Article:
There has been an uptick in the number of suicides in Aransas County since the COVID-19 threat kicked in, according to Aransas County Sheriff Bill Mills and Rockport Police Chief Greg Stevens.
“We’ve had six that we can track down in the last three months,” said Mills.
“I’ve been a little alarmed. We have to address mental health. Left unchecked (the results aren’t positive).”
The most recent suicide occurred late Wednesday, April 29 when a 23-year-old male shot himself in his pickup under the Copano Bay causeway. He left a delayed message for a friend, and was discovered the next morning.
Mills said everyone should watch out for individuals they come into contact with, especially friends and neighbors.
Both Mills and Stevens noted depression is a growing problem due to Hurricane Harvey, and now loss of employment, isolation, etc. due to COVID-19.
“You don’t have to have a mental illness to be depressed,” said Mills.
Another turn of events, which is unusual for local law enforcement, is the number of burglaries is down, because people are now in their homes during the day. However, calls for domestic violence have increased.
“The opportunity for soft targets (for burglaries) just aren’t there,” said Mills. In regard to the increase in domestic violence, he said, “People are at home together more than they usually are (and what were minor disputes before, now turn into physical disputes).”
The sheriff said it’s important we look out for one another during times like these.
“Individuals may not see it (behaviors out of the norm) in themselves,” said Mills.
“We’ve disrupted our daily routines. Are people taking their medicines as prescribed? Do you see behaviors that are out of the ordinary? If so, somebody needs to reach out to them.”
Stevens said he knows of two suicides in Rockport during the same timeframe Mills noted.
“Suicides tend to come in batches,” said Stevens, noting they tend to occur around life-changing events such as natural disasters (i.e. - Hurricane Harvey, COVID-19), which result in the loss of a loved one, jobs, etc.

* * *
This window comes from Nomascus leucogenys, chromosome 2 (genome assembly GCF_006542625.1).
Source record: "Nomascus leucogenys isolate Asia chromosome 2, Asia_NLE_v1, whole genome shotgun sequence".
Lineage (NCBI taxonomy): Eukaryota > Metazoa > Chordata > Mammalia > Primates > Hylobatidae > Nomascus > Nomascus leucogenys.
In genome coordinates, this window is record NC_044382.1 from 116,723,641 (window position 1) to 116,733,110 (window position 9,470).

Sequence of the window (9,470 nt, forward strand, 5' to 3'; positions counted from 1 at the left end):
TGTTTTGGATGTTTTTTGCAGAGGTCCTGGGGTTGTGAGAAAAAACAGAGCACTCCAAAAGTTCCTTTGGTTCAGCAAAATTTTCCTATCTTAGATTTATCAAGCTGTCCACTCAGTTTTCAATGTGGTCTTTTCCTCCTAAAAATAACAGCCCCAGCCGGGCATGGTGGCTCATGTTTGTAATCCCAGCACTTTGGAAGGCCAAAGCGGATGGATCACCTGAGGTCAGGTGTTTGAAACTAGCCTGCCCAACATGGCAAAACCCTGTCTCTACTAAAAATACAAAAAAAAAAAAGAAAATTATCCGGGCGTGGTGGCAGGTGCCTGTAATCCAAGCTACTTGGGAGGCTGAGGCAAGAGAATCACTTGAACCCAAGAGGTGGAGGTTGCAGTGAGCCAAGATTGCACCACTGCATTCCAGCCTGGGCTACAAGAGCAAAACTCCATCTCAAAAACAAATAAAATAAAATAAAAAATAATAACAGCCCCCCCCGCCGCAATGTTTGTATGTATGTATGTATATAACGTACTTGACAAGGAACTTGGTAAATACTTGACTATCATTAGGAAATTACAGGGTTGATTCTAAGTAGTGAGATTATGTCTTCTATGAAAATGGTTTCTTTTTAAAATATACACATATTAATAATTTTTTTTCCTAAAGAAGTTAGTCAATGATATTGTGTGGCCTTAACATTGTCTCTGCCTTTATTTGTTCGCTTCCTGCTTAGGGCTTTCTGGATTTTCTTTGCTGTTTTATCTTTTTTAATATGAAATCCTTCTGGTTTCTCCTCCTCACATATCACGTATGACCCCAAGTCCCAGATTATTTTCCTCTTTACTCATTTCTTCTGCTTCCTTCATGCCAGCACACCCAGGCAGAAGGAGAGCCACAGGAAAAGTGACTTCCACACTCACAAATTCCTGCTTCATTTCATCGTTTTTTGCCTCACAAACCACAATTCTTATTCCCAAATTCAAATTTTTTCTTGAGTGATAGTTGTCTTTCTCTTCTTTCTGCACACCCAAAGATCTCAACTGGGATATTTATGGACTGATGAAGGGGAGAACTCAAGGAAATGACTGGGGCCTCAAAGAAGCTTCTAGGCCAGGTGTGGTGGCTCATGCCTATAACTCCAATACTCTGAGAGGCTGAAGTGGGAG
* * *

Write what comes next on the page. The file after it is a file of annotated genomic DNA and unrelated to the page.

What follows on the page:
“(With this COVID-19) people have fear and anxiety (attributable to the threat of the virus itself), and also face the reality of losing jobs,” said Stevens. “It (hits people mentally), as well as economically.
“It’s like a double whammy.”
He said after Harvey everyone saw when the actual storm was over. With COVID-19, the ending is not known.
Mills also noted after Harvey people could leave town for a couple of days to escape the destruction. With COVID-19, there is really nowhere one can go to totally escape its threat.
Stevens said the COVID-19 pandemic will be one that is thoroughly studied in the future because it has literally affected everyone across the globe.
“I’m glad we’re opening some stuff back up (responsibly),” said the chief.
He noted Rockport police have seen an increase in calls related to what are categorized as those experiencing a “mental health crisis.”
He quickly noted that a mental health crisis can be anything that causes an individual to act out of character, due to events surrounding him or her.
“There are those who live with mental health issues (and handle it successfully via medication),” said Stevens. “What we deal with primarily are those individuals who are having a mental health crisis at that moment.”
Mills encourages everyone to understand social distancing does not mean disconnecting with others.
Stevens said, “Use Zoom, participate in group chats (using various platforms) and continue to check on family, friends and neighbors.
“If you know someone who lives with mental illness, check on them.”
If one has an immediate concern about the health and safety of an individual, call 911 immediately.
Another option is to call the MHMR hotline at 1-800-841-6467.
If one has a genuine concern about an individual’s behavior, and it’s not an emergency, call Aransas County dispatchers at either (361) 729-1111 or (361) 729-2222.